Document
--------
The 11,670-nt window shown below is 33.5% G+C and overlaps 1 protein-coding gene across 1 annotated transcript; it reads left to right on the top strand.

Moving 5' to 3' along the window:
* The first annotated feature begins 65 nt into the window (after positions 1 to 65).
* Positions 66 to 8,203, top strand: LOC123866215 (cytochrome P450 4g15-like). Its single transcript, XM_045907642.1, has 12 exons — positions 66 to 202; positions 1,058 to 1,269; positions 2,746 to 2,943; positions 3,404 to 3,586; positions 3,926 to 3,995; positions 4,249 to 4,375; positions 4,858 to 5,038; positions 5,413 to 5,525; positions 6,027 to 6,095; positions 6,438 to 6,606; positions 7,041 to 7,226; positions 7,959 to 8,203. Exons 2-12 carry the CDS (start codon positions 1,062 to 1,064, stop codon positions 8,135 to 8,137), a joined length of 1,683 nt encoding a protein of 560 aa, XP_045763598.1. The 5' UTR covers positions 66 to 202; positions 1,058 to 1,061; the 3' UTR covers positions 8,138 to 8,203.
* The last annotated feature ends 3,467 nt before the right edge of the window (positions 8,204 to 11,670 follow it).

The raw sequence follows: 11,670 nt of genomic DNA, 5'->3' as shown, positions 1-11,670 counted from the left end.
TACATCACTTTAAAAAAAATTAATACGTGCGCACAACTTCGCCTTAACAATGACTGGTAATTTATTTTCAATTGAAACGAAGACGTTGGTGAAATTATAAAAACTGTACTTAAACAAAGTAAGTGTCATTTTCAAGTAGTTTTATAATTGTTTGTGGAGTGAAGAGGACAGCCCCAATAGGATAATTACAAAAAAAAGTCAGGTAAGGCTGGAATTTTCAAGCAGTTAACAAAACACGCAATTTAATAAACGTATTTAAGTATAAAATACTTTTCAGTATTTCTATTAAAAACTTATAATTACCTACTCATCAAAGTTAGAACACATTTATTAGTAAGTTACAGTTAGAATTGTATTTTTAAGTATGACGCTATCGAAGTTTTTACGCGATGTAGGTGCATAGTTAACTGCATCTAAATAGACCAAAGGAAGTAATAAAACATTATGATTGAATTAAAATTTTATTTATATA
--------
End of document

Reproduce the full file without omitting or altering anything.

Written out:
The 11,670-nt window shown below is 33.5% G+C and overlaps 1 protein-coding gene across 1 annotated transcript; it reads left to right on the top strand.

Moving 5' to 3' along the window:
* The first annotated feature begins 65 nt into the window (after positions 1 to 65).
* Positions 66 to 8,203, top strand: LOC123866215 (cytochrome P450 4g15-like). Its single transcript, XM_045907642.1, has 12 exons — positions 66 to 202; positions 1,058 to 1,269; positions 2,746 to 2,943; positions 3,404 to 3,586; positions 3,926 to 3,995; positions 4,249 to 4,375; positions 4,858 to 5,038; positions 5,413 to 5,525; positions 6,027 to 6,095; positions 6,438 to 6,606; positions 7,041 to 7,226; positions 7,959 to 8,203. Exons 2-12 carry the CDS (start codon positions 1,062 to 1,064, stop codon positions 8,135 to 8,137), a joined length of 1,683 nt encoding a protein of 560 aa, XP_045763598.1. The 5' UTR covers positions 66 to 202; positions 1,058 to 1,061; the 3' UTR covers positions 8,138 to 8,203.
* The last annotated feature ends 3,467 nt before the right edge of the window (positions 8,204 to 11,670 follow it).

The raw sequence follows: 11,670 nt of genomic DNA, 5'->3' as shown, positions 1-11,670 counted from the left end.
TACATCACTTTAAAAAAAATTAATACGTGCGCACAACTTCGCCTTAACAATGACTGGTAATTTATTTTCAATTGAAACGAAGACGTTGGTGAAATTATAAAAACTGTACTTAAACAAAGTAAGTGTCATTTTCAAGTAGTTTTATAATTGTTTGTGGAGTGAAGAGGACAGCCCCAATAGGATAATTACAAAAAAAAGTCAGGTAAGGCTGGAATTTTCAAGCAGTTAACAAAACACGCAATTTAATAAACGTATTTAAGTATAAAATACTTTTCAGTATTTCTATTAAAAACTTATAATTACCTACTCATCAAAGTTAGAACACATTTATTAGTAAGTTACAGTTAGAATTGTATTTTTAAGTATGACGCTATCGAAGTTTTTACGCGATGTAGGTGCATAGTTAACTGCATCTAAATAGACCAAAGGAAGTAATAAAACATTATGATTGAATTAAAATTTTATTTATATA